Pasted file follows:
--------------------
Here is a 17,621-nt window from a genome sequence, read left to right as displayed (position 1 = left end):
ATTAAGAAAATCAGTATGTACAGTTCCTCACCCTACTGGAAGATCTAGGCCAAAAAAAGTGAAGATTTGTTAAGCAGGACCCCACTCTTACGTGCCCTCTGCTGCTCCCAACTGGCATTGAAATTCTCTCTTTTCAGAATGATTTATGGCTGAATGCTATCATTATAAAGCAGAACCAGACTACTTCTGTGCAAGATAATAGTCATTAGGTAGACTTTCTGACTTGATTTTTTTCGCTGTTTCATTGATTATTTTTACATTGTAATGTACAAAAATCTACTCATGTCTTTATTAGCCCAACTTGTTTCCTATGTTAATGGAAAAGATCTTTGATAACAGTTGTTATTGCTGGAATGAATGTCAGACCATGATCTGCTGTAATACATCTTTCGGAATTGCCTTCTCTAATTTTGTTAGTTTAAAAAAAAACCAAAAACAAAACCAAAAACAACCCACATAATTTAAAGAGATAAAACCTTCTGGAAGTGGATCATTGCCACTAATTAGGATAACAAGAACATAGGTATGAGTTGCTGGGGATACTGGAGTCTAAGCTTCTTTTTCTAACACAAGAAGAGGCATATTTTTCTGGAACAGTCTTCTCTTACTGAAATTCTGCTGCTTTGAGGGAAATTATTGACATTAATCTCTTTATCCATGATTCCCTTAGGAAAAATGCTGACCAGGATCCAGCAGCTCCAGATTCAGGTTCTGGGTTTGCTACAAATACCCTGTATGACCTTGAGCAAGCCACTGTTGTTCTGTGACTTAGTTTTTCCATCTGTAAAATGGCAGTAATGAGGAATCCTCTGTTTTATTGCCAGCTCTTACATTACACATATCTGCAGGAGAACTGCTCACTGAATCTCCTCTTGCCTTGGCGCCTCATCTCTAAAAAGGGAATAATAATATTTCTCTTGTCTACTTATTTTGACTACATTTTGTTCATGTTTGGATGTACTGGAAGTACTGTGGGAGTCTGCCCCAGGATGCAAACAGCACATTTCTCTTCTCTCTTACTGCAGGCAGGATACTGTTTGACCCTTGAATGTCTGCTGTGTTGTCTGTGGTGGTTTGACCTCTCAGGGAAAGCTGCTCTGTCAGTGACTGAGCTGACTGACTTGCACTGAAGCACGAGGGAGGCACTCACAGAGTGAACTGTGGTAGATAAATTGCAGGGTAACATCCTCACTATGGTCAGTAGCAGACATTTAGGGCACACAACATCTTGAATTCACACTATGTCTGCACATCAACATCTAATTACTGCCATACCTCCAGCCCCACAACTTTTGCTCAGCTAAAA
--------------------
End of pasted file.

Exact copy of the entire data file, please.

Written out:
Here is a 17,621-nt window from a genome sequence, read left to right as displayed (position 1 = left end):
ATTAAGAAAATCAGTATGTACAGTTCCTCACCCTACTGGAAGATCTAGGCCAAAAAAAGTGAAGATTTGTTAAGCAGGACCCCACTCTTACGTGCCCTCTGCTGCTCCCAACTGGCATTGAAATTCTCTCTTTTCAGAATGATTTATGGCTGAATGCTATCATTATAAAGCAGAACCAGACTACTTCTGTGCAAGATAATAGTCATTAGGTAGACTTTCTGACTTGATTTTTTTCGCTGTTTCATTGATTATTTTTACATTGTAATGTACAAAAATCTACTCATGTCTTTATTAGCCCAACTTGTTTCCTATGTTAATGGAAAAGATCTTTGATAACAGTTGTTATTGCTGGAATGAATGTCAGACCATGATCTGCTGTAATACATCTTTCGGAATTGCCTTCTCTAATTTTGTTAGTTTAAAAAAAAACCAAAAACAAAACCAAAAACAACCCACATAATTTAAAGAGATAAAACCTTCTGGAAGTGGATCATTGCCACTAATTAGGATAACAAGAACATAGGTATGAGTTGCTGGGGATACTGGAGTCTAAGCTTCTTTTTCTAACACAAGAAGAGGCATATTTTTCTGGAACAGTCTTCTCTTACTGAAATTCTGCTGCTTTGAGGGAAATTATTGACATTAATCTCTTTATCCATGATTCCCTTAGGAAAAATGCTGACCAGGATCCAGCAGCTCCAGATTCAGGTTCTGGGTTTGCTACAAATACCCTGTATGACCTTGAGCAAGCCACTGTTGTTCTGTGACTTAGTTTTTCCATCTGTAAAATGGCAGTAATGAGGAATCCTCTGTTTTATTGCCAGCTCTTACATTACACATATCTGCAGGAGAACTGCTCACTGAATCTCCTCTTGCCTTGGCGCCTCATCTCTAAAAAGGGAATAATAATATTTCTCTTGTCTACTTATTTTGACTACATTTTGTTCATGTTTGGATGTACTGGAAGTACTGTGGGAGTCTGCCCCAGGATGCAAACAGCACATTTCTCTTCTCTCTTACTGCAGGCAGGATACTGTTTGACCCTTGAATGTCTGCTGTGTTGTCTGTGGTGGTTTGACCTCTCAGGGAAAGCTGCTCTGTCAGTGACTGAGCTGACTGACTTGCACTGAAGCACGAGGGAGGCACTCACAGAGTGAACTGTGGTAGATAAATTGCAGGGTAACATCCTCACTATGGTCAGTAGCAGACATTTAGGGCACACAACATCTTGAATTCACACTATGTCTGCACATCAACATCTAATTACTGCCATACCTCCAGCCCCACAACTTTTGCTCAGCTAAAA